Continue reading "The finding of Major Donn Young, aviator" »


Remains of US soldier killed in PNG identified & to be laid to rest

John E Bainbridge
John E Bainbridge - killed in PNG during World War II, his body remained unidentified for 75 years

KEITH JACKSON | Source: WMTV, Madison, Wisconsin

WASHINGTON DC - In 1942, John E Bainbridge from Sheboygan, Wisconsin in the United States was just 23 when he was killed in a World War II battle in Papua New Guinea.

According to the US government, efforts to find Bainbridge’s body failed but, in 1943, remains of an unidentified American soldier had been interred at a US Armed Forces Cemetery in PNG, where they were designated ‘Unknown X-135’.

After the war, the remains were moved to the Philippines and re- interred at the American Cemetery there.

In 2017, the remains were disinterred and sent to a laboratory for analysis.

Continue reading "Remains of US soldier killed in PNG identified & to be laid to rest" »


Kokoda tour operators: Please improve your game

Lynn Morrison
Charlie Lynn with Australian prime minister Scott Morrison. Lynn was an MP in Morrison's home state of NSW

CHARLIE LYNN | Adventure Kokoda Blog | Edited extracts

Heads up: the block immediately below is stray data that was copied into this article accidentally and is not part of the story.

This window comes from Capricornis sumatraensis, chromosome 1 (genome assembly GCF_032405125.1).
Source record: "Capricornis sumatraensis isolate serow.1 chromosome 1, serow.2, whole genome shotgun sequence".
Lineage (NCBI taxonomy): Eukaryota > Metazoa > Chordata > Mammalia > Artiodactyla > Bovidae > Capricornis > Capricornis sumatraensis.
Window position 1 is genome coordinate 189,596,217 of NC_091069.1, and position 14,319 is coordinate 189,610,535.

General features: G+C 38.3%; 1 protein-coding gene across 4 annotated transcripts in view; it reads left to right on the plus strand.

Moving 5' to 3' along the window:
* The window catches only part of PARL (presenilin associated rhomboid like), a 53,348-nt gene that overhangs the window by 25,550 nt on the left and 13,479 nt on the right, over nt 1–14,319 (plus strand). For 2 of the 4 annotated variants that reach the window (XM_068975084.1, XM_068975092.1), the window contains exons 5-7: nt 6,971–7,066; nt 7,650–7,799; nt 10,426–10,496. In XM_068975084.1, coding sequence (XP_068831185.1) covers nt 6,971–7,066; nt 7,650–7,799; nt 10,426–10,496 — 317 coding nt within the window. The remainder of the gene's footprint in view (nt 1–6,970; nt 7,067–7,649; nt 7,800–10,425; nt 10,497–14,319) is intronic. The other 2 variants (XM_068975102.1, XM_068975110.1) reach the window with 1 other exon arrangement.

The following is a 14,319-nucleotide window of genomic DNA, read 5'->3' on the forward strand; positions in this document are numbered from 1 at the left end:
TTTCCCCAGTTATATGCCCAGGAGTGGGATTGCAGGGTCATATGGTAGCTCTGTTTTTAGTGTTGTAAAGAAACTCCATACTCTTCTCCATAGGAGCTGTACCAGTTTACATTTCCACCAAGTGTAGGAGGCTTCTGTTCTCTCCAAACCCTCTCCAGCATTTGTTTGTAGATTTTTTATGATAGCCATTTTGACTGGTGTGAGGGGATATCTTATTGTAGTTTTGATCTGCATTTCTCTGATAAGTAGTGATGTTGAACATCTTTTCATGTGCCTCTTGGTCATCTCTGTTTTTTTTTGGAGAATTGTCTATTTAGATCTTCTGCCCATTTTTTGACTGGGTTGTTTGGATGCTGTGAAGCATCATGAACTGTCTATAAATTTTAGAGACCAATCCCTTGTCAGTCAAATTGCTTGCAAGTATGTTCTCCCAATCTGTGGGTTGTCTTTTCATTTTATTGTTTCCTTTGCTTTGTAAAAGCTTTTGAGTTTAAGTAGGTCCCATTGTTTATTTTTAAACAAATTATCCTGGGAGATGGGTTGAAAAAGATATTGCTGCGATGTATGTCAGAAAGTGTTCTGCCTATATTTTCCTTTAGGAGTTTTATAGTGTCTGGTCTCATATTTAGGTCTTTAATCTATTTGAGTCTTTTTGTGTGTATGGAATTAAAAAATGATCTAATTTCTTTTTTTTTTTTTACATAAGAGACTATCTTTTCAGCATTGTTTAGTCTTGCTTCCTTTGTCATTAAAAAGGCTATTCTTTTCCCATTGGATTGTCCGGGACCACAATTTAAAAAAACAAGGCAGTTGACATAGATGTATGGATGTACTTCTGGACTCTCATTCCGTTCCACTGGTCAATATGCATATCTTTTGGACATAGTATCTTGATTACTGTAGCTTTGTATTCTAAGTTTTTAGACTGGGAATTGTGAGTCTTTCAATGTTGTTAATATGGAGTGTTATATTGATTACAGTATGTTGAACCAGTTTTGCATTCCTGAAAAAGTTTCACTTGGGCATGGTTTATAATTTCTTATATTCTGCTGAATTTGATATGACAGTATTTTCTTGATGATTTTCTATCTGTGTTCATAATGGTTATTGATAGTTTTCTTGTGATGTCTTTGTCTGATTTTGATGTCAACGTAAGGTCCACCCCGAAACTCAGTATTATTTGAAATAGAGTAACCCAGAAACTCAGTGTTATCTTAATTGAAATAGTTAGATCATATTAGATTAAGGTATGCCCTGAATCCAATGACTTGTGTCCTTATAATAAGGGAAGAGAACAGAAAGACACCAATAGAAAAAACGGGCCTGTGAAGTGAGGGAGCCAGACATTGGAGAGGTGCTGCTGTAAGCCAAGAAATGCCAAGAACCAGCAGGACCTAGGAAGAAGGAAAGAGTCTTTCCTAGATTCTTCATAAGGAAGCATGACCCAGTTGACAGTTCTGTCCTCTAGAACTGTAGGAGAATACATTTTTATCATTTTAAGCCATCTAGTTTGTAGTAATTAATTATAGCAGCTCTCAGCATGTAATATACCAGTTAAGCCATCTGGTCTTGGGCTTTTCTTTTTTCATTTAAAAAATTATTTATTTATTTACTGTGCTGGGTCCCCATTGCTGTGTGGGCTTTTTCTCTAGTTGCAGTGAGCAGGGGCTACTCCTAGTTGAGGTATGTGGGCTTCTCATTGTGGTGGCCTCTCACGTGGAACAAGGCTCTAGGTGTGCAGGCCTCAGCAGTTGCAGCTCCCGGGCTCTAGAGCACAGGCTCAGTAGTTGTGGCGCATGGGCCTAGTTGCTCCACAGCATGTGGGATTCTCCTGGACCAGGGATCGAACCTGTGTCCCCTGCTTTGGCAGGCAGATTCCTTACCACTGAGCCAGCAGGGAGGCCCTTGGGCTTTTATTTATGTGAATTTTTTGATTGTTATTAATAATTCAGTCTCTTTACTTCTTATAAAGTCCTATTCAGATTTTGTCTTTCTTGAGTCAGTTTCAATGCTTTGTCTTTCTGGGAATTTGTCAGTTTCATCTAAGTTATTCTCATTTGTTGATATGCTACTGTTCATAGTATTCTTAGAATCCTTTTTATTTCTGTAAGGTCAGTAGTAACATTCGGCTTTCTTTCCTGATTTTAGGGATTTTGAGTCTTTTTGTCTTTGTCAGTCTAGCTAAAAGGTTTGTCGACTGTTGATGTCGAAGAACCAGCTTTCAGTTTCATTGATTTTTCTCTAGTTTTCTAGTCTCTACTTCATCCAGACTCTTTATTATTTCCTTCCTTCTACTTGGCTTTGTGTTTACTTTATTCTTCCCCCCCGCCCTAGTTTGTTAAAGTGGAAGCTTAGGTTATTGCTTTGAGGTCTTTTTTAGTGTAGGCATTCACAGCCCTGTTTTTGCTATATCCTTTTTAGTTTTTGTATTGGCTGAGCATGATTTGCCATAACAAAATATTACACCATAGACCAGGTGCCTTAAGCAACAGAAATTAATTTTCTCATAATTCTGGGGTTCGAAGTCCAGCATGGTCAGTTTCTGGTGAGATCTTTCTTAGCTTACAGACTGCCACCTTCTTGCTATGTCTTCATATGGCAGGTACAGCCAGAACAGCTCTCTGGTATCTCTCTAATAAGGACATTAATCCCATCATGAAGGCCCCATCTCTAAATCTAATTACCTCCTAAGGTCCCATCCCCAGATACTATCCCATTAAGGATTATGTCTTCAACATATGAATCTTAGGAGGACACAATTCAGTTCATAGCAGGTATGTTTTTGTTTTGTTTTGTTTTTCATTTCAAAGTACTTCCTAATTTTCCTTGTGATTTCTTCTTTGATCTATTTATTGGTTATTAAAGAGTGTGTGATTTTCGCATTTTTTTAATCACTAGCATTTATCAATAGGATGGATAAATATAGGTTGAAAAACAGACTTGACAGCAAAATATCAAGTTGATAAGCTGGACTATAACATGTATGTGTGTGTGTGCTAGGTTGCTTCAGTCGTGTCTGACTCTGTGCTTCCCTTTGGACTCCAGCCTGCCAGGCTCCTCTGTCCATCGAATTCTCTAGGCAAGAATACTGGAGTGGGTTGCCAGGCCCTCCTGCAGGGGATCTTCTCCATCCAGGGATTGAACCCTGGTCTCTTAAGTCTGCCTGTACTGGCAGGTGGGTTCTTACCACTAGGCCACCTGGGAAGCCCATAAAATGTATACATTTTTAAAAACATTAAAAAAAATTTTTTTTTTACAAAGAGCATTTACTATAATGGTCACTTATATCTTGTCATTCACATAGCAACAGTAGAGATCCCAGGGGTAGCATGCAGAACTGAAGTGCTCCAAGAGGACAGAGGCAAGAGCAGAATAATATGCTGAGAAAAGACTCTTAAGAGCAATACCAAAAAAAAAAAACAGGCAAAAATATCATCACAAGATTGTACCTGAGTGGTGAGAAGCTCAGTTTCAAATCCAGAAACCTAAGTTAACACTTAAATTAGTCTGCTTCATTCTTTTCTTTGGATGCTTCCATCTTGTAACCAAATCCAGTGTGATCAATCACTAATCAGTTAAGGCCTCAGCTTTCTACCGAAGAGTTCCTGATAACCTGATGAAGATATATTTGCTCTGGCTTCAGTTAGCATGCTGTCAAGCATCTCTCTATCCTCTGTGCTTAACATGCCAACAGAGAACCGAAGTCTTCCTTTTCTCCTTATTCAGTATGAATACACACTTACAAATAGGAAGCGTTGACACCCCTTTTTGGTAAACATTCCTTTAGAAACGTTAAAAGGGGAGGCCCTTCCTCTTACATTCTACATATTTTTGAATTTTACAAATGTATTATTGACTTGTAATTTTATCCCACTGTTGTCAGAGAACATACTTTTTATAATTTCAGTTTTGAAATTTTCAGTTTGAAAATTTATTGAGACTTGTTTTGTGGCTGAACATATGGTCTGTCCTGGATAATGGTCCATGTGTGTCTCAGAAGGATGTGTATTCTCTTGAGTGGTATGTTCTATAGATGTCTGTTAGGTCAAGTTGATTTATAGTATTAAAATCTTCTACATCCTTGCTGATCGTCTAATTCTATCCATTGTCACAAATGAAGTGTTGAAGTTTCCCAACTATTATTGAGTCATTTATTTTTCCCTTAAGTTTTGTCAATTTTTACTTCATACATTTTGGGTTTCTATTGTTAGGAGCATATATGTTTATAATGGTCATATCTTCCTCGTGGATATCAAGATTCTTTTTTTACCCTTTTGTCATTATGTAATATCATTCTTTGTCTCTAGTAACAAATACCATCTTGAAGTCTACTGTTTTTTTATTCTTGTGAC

SYDNEY – I’ve had documents forwarded to me that include some remarks made to a recent Kokoda Tour Operators Association (KTOA) forum in Port Moresby.

KTOA was established to look after the interests of a small but vocal group of Australian based operators of eco-tours in Papua New Guinea.

According to the documents passed to me, Association president Sue Fitcher told the forum:

“It is time to call out those who would choose to damage and destroy the industry for whatever warped vested interests they have – who would know.

“We have talked about some of the claims and accusations that have been made earlier; it is interesting to note that [these] are rarely, if ever, made in person but through others or from the safety of sitting behind a computer and ranting through social media.

Continue reading "Kokoda tour operators: Please improve your game" »


Trail bureaucrats hijack $5 million Kokoda trekker payments

Campsite toilet on Imita Ridge (Lynn)
Campsite toilet on Imita Ridge (Lynn)

CHARLIE LYNN

SYDNEY - Over the past decade more than $5 million (K11.8 million) has been hijacked from Kokoda trekkers by unaccountable Australian and Papua New Guinean bureaucrats.

This money had been paid in good faith to meet trekkers’ basic needs in the form of adequate campsites and a safe trail. The fees were also meant to provide for shared community benefits for villagers along the trail.